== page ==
|Designer||Olin Stephens of Sparkman & Stephens|
|Builder(s)||Cape Cod Shipbuilding|
|Boat weight||4,600 lb (2,087 kg)|
|Draft||4.75 ft (1.45 m)|
|LOA||30.21 ft (9.21 m)|
|LWL||20.00 ft (6.10 m)|
|Beam||6.42 ft (1.96 m)|
|Keel/board type||modified long keel|
|Ballast||3,080 lb (1,397 kg)|
|Rig type||Bermuda rig|
|I foretriangle height||29.88 ft (9.11 m)|
|J foretriangle base||9.33 ft (2.84 m)|
|P mainsail luff||33.38 ft (10.17 m)|
|E mainsail foot||13.38 ft (4.08 m)|
|Sailplan||fractional rigged sloop|
|Mainsail area||223.31 sq ft (20.746 m2)|
|Jib/genoa area||139.39 sq ft (12.950 m2)|
|Spinnaker area||360 sq ft (33 m2)|
|Total sail area||362.70 sq ft (33.696 m2)|
The Shields, also called the Shields 30 and the Shields One-Design, is an American trailerable sailboat that was designed by Olin Stephens of Sparkman & Stephens as a one design racer and first built in 1962.
The design was commissioned by American sailor Cornelius Shields, as a fiberglass replacement for the 1930s vintage International One Design and is Sparkman & Stephens design #1720. Shields had the first 20 boats constructed at Cape Cod Shipbuilding and he donated them to several American universities on the US east coast. The boat class was named after him in honor of his donations. In the end he donated over 100 of the boats to various colleges and universities, including 15 donated to universities in southern California.
The design was initially built by Cape Cod Shipbuilding, then by Chris-Craft Industries and by Hinckley Yachts in the United States. Today it is once again built by Cape Cod Shipbuilding and remains in production. A total of 220 boats have been produced.
The Shields is a racing keelboat, built predominantly of fiberglass, with teak wood trim, including teak coamings, toe-rails, handrails, the cockpit floor grating and the cockpit seats. It has a fractional sloop rig with aluminum spars. The hull has a spooned, raked stem; a sharply raised counter, angled transom; a keel-mounted rudder controlled by a tiller and a fixed modified long keel. There is no cabin. It displaces 4,600 lb (2,087 kg) and carries 3,080 lb (1,397 kg) of lead ballast.
The boat has a draft of 4.75 ft (1.45 m) with the standard keel.
For sailing the design is equipped with a halyard winch console, with vertical cleats to secure the halyards. The design rules limit the adjustable backstay, the boom vang and the mainsheet to a maximum of an 8:1 mechanical advantage. A jib is used, but a genoa is not permitted under class rules. Buoyancy is provided by under-seat flotation compartments and fore and aft watertight bulkheads. A spinnaker of 360 sq ft (33 m2) may be used.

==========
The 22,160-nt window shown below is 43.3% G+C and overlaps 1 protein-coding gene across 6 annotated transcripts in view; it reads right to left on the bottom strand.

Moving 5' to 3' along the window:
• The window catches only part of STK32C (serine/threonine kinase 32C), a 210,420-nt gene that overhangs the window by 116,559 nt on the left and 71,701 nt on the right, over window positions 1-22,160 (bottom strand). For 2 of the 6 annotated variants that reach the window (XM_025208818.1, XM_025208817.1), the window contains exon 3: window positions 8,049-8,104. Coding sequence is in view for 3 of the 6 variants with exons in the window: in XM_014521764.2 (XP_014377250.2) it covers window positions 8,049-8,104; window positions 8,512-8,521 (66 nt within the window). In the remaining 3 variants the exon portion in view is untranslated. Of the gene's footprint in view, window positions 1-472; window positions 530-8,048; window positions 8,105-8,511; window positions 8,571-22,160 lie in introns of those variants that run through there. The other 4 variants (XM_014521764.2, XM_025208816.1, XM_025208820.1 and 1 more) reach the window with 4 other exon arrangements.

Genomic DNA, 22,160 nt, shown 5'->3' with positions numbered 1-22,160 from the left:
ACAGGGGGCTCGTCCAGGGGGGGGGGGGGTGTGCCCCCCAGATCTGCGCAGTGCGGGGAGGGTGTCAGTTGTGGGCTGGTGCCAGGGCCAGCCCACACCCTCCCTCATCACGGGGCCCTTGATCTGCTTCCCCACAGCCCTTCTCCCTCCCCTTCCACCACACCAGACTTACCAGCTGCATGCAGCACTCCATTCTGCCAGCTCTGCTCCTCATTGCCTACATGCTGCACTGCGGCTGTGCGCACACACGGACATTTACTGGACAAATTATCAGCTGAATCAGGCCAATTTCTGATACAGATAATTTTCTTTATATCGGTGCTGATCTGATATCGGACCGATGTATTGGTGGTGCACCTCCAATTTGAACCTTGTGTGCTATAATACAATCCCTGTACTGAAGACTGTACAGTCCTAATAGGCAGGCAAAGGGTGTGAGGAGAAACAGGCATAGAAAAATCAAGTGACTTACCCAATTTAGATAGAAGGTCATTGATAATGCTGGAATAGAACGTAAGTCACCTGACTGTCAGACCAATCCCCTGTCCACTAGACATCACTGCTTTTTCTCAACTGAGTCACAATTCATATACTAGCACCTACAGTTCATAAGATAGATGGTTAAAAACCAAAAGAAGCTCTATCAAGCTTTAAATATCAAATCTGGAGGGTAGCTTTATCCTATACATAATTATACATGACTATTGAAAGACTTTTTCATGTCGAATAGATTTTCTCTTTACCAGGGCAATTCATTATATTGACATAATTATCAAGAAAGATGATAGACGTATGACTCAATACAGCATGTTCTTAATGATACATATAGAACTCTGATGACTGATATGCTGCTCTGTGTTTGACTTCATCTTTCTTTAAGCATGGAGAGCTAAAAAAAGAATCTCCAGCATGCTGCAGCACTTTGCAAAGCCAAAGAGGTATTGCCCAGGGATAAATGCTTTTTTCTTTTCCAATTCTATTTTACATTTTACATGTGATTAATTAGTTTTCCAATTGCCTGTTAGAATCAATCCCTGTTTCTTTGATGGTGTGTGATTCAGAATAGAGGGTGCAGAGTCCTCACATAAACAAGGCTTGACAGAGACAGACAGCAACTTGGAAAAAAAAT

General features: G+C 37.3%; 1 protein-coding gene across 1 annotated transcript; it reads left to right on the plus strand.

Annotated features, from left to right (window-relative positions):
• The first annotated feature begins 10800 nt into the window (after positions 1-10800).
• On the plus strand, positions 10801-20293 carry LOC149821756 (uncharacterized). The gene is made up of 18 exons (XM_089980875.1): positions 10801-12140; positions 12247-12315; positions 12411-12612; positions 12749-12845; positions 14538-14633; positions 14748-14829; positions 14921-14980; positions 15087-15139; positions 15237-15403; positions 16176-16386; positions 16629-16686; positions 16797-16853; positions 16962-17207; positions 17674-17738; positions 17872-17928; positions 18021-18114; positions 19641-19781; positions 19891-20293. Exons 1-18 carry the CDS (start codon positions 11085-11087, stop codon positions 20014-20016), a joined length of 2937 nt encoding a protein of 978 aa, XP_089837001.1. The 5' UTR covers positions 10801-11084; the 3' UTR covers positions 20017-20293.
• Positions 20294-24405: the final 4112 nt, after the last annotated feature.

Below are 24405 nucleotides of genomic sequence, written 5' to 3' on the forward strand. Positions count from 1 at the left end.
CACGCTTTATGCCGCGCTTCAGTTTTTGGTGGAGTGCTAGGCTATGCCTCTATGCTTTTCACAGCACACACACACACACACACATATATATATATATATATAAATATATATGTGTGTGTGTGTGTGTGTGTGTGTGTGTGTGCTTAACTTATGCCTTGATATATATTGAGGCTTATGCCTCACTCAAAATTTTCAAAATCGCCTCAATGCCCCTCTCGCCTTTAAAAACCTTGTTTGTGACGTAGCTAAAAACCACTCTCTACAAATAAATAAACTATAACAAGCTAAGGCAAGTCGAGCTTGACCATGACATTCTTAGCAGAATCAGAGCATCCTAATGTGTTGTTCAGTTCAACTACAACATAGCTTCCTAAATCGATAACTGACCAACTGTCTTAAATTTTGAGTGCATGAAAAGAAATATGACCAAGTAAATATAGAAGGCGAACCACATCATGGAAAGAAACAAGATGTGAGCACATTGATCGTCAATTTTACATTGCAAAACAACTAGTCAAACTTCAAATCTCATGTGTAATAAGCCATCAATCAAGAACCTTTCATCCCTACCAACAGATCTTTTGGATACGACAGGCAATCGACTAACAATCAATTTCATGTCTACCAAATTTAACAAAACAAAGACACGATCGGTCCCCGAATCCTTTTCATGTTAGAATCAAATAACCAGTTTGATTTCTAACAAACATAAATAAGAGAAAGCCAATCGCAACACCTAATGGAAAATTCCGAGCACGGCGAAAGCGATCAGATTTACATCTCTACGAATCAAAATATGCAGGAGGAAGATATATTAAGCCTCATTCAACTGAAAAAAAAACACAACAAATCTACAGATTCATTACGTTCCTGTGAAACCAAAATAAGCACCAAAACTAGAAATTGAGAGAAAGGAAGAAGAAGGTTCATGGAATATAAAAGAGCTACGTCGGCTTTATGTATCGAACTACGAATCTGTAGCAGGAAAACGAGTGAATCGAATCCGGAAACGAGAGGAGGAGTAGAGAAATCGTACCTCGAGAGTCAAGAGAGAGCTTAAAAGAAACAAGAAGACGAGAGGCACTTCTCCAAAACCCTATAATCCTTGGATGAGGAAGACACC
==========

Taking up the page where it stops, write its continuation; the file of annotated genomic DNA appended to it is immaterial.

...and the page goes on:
The current Cape Cod production boat has, as standard equipment, a 4:1 boom vang, 8:1 backstay and a 4:1 mainsheet traveler. Optional equipment includes a bilge pump, spinnaker and launch basket, Cunningham, a digital compass and a boat trailer for ground transportation.
The Orange Coast College School of Sailing & Seamanship, a public community college in Costa Mesa, California operates a fleet of Shields for their training program, mostly consisting of boats donated by Shields.
In a 1994 review Richard Sherwood wrote, "this beautiful boat is used for day sailing and, particularly, for racing. Class rules are rigid. For example, only one set of sails is allowed per year."
- McArthur, Bruce (2020). "Shields sailboat". sailboatdata.com. Archived from the original on 1 December 2020. Retrieved 1 December 2020.
- McArthur, Bruce (2020). "Sparkman & Stephens". sailboatdata.com. Archived from the original on 10 August 2020. Retrieved 29 November 2020.
- Sherwood, Richard M.: A Field Guide to Sailboats of North America, Second Edition, pages 132-133. Houghton Mifflin Company, 1994. ISBN 0-395-65239-1
- Orange Coast College School of Sailing & Seamanship. "Shields 30". occsailing.com. Archived from the original on 27 September 2020. Retrieved 29 November 2020.
- Cape Cod Shipbuilding Co. (2020). "Shields One-Design". capecodshipbuilding.com. Archived from the original on 22 May 2020. Retrieved 15 November 2020.
- "One-Design Showcase - Shields". Sailing World. 2020. Archived from the original on 21 September 2020. Retrieved 17 December 2020.
- McArthur, Bruce (2020). "Shields Class Sailing Association". sailboatdata.com. Archived from the original on 1 December 2020. Retrieved 1 December 2020.
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